atmosphere

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Related to Atmospheres: Planetary atmospheres

atmosphere

 [at´mos-fēr]
1. the entire gaseous envelope surrounding the earth and subject to the earth's gravitational field.
2. the air or climate in a particular place. adj., atmospher´ic.
3. a unit of pressure, being that exerted by the earth's atmosphere at sea level; equal to 1.01325 × 105pascals (approximately 760 mm Hg). Abbreviated atm.

at·mos·phere

(at'mŏs-fēr),
1. Any gas surrounding a given body; a gaseous medium.
See also: standard atmosphere, torr.
2. A unit of air pressure equal to 101.325 kPa.
See also: standard atmosphere, torr.
[atmo- + G. sphaira, sphere]

atmosphere

/at·mos·phere/ (at´mos-fēr)
1. the entire gaseous envelope surrounding the earth and subject to the earth's gravitational field.
2. the air or climate in a particular place.
3. a unit of pressure, being that exerted by the earth's atmosphere at sea level; equal to 1.01325 × 105pascals (approximately 760 mm Hg). Abbreviated atm.

atmosphere (atm)

[at′məsfir]
Etymology: Gk. atmos, vapor, sphaira, sphere
1 the natural body of air covers the surface of the earth. It is composed of approximately 20% oxygen, 78% nitrogen, and 1% argon and other gases, including small amounts of carbon dioxide hydrogen, and ozone as well as traces of helium, krypton, neon, and xenon and varying amounts of water vapor.
2 an envelope of gas, which may or may not duplicate the natural atmosphere in chemical components.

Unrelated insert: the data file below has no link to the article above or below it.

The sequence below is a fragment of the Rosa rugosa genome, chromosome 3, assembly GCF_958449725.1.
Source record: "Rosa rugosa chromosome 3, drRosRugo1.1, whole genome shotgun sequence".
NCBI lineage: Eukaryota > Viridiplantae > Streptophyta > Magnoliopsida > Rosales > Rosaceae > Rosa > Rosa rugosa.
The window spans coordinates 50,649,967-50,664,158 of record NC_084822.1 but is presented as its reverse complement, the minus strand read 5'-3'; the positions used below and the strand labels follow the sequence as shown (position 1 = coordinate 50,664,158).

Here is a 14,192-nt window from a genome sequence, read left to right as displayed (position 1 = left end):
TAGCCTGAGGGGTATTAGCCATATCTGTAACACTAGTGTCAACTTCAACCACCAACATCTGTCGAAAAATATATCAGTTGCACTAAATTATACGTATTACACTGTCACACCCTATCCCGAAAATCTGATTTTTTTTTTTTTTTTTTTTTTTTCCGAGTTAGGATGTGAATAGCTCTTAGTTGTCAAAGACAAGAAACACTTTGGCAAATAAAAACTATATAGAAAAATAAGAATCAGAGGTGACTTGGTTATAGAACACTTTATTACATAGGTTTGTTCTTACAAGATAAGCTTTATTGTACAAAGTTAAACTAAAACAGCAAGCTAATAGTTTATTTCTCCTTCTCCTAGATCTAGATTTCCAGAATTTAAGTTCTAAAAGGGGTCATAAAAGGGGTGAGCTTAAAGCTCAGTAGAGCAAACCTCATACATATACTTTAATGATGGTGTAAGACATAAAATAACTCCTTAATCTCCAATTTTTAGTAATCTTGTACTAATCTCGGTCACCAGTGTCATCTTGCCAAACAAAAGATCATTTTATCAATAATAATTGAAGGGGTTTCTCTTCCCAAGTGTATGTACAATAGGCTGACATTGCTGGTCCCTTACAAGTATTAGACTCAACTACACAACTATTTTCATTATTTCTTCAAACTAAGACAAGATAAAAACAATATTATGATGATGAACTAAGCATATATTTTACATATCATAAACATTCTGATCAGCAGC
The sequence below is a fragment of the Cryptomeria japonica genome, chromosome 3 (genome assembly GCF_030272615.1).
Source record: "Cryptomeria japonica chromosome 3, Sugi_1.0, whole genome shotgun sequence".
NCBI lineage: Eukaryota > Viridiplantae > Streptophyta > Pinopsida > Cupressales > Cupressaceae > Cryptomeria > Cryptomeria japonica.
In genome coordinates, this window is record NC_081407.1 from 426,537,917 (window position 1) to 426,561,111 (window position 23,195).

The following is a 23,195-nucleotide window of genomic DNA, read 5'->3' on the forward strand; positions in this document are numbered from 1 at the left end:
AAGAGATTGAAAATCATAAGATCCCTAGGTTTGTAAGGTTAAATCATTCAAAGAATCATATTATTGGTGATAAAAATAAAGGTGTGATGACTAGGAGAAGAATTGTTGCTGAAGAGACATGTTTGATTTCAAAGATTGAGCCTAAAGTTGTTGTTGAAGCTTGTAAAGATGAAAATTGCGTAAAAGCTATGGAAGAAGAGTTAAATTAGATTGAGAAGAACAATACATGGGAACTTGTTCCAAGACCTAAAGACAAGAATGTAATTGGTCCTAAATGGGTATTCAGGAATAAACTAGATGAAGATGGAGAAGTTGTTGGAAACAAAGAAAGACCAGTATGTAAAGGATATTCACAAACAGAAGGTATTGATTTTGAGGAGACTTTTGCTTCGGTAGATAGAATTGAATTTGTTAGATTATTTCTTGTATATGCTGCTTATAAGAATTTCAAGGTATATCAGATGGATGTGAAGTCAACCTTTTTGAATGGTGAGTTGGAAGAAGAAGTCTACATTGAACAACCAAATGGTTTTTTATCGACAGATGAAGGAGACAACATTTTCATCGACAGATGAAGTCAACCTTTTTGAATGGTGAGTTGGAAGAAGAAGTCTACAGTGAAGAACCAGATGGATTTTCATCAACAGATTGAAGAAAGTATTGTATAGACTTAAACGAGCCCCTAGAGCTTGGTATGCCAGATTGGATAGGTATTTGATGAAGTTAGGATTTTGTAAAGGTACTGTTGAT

3 a unit of gas pressure that is usually defined as being equivalent to the average pressure of the earth's atmosphere at sea level, or about 14.7 pounds per square inch or 760 mm Hg. atmospheric, adj.

at·mos·phere

(at'mŏs-fēr)
1. Any gas surrounding a given body; a gaseous medium.
2. A unit of air pressure equal to 101.325 kPa.
See also: standard atmosphere
[atmo- + G. sphaira, sphere]

atmosphere

the gaseous envelope surrounding a particular body such as the earth, or the gaseous content of a given structure or container.

Atmosphere

A measurement of pressure. One atmosphere equals the pressure of air at sea level (14.7 pounds per square inch [psi]).
References in periodicals archive ?
Indeed, his project differs radically from Griffero's in seeking to burst the bubble of atmospheres, accenting its seductive propensity to draw us inwards.
The reducing atmosphere theory also is important to consider.
During that passage, or transit, some of the Crab's X rays were absorbed by Titan's atmosphere.
Sun-watching space observatories such as SOHO (Solar and Heliospheric Observatory) and TRACE (Transition Region and Coronal Explorer), which orbit above Earth's turbulent atmosphere, should have ringside seats for the transit.
Seacoal acts by expanding to fill the spaces between the sand grains, not by producing a reducing atmosphere in the mold.
New laboratory experiments suggest that in the era just before the dinosaurs went extinct, extra carbon dioxide in the atmosphere may have done the trick, boosting plant productivity to at least three times that of today's ecosystems.
Pitch and seacoal additions, however, produce reducing atmospheres and help alleviate pinholes, even though seacoal actually increases hydrogen pickup by the iron.
Although Earth and the moon inhabit the same cosmic neighborhood, our planet has far fewer scars from extraterrestrial impacts because incoming objects burn up in its atmosphere.
X rays from the sun induce the emissions when they interact with atoms in Mars' upper atmosphere.

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